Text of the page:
Friday, October 1, 2010

Strangers #14 and #15: Eating cheap and thanking by giving

Lately, I've been feeling extra-blessed. Good news keep coming my way and the people I've been interacting with emanate with so much positive energy. And so I thought, as a way of thanking God for all these, why not pass the goodness forward, even to strangers? Differences in faith aside, isn't that a good way of spreading love? Or at least some positive vibrations in an effort to make the world a better place?

In my country, commuting provides a lot of opportunities to eat. Most jeepney and bus terminals here are meccas of cheap food and cheap cooling drinks. Last Monday, I felt I had to do something special for a stranger because aside from receiving a lot of blessings to thank for, I realized that I had been pretty lax about my own advocacy (which is exercising kindness). At around 6pm, feeling hungry after about an hour of walking and transferring from one jeepney to another, I opted to rest for a while and have my fill of kwek-kwek and gulaman. Before walking home, I made sure to buy a cup of gulaman which I would then give to a stranger. With the cup of gulaman in my hand, I crossed a bridge and saw one security guard watching the traffic below us.Seeing the guard, I really felt he needed a drink. I walked towards him and offered him the gulaman. He smiled and politely declined. Sensing that he was being modest, a trait quite common in our culture, I insisted. With a smile on his face, the security guard soon took the drink and repeatedly said thanks.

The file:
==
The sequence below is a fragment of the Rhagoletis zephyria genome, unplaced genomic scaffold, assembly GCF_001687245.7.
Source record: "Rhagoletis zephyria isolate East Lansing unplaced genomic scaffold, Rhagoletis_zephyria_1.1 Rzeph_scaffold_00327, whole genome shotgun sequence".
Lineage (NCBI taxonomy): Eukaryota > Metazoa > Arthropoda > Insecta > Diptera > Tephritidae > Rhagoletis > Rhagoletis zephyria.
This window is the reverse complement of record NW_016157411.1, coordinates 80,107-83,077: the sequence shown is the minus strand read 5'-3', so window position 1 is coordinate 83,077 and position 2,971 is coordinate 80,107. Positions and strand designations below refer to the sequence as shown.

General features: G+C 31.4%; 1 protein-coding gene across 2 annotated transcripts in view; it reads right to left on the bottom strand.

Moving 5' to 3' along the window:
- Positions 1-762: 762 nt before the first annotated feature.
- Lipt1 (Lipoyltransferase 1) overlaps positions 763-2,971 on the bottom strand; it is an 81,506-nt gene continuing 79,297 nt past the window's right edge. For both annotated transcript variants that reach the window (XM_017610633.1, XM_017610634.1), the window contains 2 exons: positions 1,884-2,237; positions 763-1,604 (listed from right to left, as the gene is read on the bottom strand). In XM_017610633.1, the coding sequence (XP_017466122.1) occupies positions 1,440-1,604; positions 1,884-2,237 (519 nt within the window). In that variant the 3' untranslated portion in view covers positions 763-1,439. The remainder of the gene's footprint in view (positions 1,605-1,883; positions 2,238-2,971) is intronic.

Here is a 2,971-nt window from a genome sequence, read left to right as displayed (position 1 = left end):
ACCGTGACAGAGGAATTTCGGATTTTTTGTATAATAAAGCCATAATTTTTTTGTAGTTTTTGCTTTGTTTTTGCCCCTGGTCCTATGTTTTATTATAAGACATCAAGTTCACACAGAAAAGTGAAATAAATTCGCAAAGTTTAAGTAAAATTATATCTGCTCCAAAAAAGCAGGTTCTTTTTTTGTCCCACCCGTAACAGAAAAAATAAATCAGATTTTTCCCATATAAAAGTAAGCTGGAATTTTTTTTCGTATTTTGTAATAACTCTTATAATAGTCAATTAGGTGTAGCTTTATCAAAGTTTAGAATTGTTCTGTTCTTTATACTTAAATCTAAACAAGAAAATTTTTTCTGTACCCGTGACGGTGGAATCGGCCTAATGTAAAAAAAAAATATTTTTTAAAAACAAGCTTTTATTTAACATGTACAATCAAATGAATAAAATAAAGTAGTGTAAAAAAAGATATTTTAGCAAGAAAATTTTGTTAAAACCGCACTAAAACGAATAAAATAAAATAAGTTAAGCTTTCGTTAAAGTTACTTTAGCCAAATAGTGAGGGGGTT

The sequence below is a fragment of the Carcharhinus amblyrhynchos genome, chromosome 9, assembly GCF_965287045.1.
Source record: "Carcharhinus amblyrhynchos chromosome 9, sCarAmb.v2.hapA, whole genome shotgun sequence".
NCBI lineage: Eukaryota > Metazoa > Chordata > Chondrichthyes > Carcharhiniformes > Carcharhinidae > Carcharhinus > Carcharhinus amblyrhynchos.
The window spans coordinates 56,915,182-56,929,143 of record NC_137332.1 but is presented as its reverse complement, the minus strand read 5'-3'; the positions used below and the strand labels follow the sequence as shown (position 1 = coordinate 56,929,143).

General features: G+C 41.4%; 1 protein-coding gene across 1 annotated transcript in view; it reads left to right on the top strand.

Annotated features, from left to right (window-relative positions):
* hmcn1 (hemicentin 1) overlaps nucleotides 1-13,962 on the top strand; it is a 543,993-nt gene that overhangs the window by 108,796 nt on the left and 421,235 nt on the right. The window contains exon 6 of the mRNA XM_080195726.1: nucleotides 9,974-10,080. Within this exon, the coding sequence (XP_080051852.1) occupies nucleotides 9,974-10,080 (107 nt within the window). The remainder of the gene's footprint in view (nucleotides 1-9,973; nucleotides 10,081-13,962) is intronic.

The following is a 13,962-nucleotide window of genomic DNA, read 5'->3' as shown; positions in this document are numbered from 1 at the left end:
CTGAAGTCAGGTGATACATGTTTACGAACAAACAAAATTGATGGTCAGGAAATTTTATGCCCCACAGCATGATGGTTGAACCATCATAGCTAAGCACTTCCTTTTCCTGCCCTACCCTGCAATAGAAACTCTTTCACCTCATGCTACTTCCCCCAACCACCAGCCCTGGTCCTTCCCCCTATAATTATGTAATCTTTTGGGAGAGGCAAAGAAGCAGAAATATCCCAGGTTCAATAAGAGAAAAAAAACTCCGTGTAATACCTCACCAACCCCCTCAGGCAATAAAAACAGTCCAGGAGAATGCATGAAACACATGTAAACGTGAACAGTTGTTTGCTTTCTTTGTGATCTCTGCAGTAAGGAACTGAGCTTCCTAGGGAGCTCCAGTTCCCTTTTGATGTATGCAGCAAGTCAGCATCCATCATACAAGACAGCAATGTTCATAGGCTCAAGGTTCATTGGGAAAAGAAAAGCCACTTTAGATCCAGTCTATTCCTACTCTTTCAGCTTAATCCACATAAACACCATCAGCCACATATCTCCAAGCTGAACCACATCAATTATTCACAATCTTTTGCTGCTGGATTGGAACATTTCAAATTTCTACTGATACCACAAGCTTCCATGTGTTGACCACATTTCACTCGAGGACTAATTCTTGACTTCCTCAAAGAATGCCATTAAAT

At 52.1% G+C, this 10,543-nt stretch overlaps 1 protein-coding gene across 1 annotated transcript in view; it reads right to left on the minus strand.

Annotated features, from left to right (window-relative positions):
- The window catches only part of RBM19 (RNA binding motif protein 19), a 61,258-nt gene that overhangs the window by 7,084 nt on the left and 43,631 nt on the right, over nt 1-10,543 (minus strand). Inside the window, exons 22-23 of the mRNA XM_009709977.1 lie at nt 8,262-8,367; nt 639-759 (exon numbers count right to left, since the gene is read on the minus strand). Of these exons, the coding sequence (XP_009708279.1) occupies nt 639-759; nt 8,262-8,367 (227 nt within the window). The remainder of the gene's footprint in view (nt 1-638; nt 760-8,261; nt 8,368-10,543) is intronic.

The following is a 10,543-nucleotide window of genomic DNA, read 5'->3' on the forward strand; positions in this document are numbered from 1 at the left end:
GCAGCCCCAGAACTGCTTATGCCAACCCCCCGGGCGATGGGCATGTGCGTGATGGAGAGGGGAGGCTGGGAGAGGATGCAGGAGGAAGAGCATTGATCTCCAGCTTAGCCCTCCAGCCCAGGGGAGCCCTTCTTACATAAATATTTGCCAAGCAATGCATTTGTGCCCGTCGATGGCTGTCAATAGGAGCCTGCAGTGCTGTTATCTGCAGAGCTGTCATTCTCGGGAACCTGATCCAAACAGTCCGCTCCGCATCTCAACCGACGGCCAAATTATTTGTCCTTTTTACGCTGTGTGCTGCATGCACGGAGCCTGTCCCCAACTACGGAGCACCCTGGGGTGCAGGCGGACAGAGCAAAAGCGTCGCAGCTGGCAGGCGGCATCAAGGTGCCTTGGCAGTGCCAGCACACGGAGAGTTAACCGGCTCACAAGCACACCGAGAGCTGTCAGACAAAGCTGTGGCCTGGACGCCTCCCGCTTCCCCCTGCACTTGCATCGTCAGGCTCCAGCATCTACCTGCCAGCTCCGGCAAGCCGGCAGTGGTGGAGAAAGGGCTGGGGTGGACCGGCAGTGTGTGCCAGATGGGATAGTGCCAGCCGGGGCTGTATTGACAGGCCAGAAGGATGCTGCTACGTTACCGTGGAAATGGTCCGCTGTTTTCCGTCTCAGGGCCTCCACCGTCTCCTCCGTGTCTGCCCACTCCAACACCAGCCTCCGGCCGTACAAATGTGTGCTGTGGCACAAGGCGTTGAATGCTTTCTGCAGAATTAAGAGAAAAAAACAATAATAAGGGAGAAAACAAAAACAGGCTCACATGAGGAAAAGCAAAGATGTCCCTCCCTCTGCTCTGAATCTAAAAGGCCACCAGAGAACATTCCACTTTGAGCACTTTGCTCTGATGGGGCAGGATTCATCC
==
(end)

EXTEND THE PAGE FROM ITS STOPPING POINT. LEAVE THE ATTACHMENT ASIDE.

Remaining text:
Yesterday,  three days after giving him gulaman, I saw the security guard once again. I smiled at him because there was a hint of recognition on his face when I passed by. It felt nice.

Cheap thrill: quail eggs or kwek-kwek
And a while ago, I was once again eating at a jeepney terminal when a young boy asked me for some spare change. I didn't have any, but I had just ordered kikiam after getting my stick of kwek-kwek. That's what I gave to him instead. The little boy thanked me and ran away with the plate of kikiam in his hands. A few minutes later, I heard him calling me while he was standing in the rain. "Ate!" (Ate means "sister") he said. The boy had the cutest smile on his face; I felt my heart melting! He really wanted me to give him coins, but at that point, I had already decided not to give coins to kids anymore. Just food--so I can be sure that the kids will be getting what they really need.

So there! I hope I was able to pass on to you some good vibrations! (I can't find better words today. Haha!)

Make a stranger happy soon? Please? <3

Optimistic, happy, and full,

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